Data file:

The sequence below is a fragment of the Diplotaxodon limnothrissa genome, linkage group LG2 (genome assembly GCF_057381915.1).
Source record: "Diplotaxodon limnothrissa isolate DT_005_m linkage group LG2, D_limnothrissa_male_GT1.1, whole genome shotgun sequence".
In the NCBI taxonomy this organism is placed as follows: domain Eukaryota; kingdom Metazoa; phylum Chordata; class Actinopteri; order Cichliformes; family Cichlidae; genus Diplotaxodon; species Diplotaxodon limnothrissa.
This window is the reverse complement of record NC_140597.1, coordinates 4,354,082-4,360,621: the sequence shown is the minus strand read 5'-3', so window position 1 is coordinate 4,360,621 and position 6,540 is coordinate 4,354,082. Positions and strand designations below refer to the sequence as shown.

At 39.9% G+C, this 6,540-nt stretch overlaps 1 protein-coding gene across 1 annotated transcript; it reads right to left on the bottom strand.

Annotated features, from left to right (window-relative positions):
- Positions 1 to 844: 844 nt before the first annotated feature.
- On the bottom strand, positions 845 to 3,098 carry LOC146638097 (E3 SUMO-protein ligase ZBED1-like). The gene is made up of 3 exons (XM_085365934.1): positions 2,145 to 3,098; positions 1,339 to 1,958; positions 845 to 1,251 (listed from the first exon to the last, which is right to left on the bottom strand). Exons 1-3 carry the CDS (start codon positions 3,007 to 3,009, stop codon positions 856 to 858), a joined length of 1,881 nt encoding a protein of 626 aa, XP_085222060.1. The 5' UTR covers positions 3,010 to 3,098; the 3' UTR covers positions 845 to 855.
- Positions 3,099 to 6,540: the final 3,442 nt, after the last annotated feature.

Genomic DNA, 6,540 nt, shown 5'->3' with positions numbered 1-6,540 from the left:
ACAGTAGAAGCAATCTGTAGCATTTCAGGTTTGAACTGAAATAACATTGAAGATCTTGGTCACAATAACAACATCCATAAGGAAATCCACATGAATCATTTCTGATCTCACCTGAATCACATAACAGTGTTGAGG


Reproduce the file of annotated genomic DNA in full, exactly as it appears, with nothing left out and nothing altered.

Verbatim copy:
The sequence below is a fragment of the Diplotaxodon limnothrissa genome, linkage group LG2 (genome assembly GCF_057381915.1).
Source record: "Diplotaxodon limnothrissa isolate DT_005_m linkage group LG2, D_limnothrissa_male_GT1.1, whole genome shotgun sequence".
In the NCBI taxonomy this organism is placed as follows: domain Eukaryota; kingdom Metazoa; phylum Chordata; class Actinopteri; order Cichliformes; family Cichlidae; genus Diplotaxodon; species Diplotaxodon limnothrissa.
This window is the reverse complement of record NC_140597.1, coordinates 4,354,082-4,360,621: the sequence shown is the minus strand read 5'-3', so window position 1 is coordinate 4,360,621 and position 6,540 is coordinate 4,354,082. Positions and strand designations below refer to the sequence as shown.

At 39.9% G+C, this 6,540-nt stretch overlaps 1 protein-coding gene across 1 annotated transcript; it reads right to left on the bottom strand.

Annotated features, from left to right (window-relative positions):
- Positions 1 to 844: 844 nt before the first annotated feature.
- On the bottom strand, positions 845 to 3,098 carry LOC146638097 (E3 SUMO-protein ligase ZBED1-like). The gene is made up of 3 exons (XM_085365934.1): positions 2,145 to 3,098; positions 1,339 to 1,958; positions 845 to 1,251 (listed from the first exon to the last, which is right to left on the bottom strand). Exons 1-3 carry the CDS (start codon positions 3,007 to 3,009, stop codon positions 856 to 858), a joined length of 1,881 nt encoding a protein of 626 aa, XP_085222060.1. The 5' UTR covers positions 3,010 to 3,098; the 3' UTR covers positions 845 to 855.
- Positions 3,099 to 6,540: the final 3,442 nt, after the last annotated feature.

Genomic DNA, 6,540 nt, shown 5'->3' with positions numbered 1-6,540 from the left:
ACAGTAGAAGCAATCTGTAGCATTTCAGGTTTGAACTGAAATAACATTGAAGATCTTGGTCACAATAACAACATCCATAAGGAAATCCACATGAATCATTTCTGATCTCACCTGAATCACATAACAGTGTTGAGG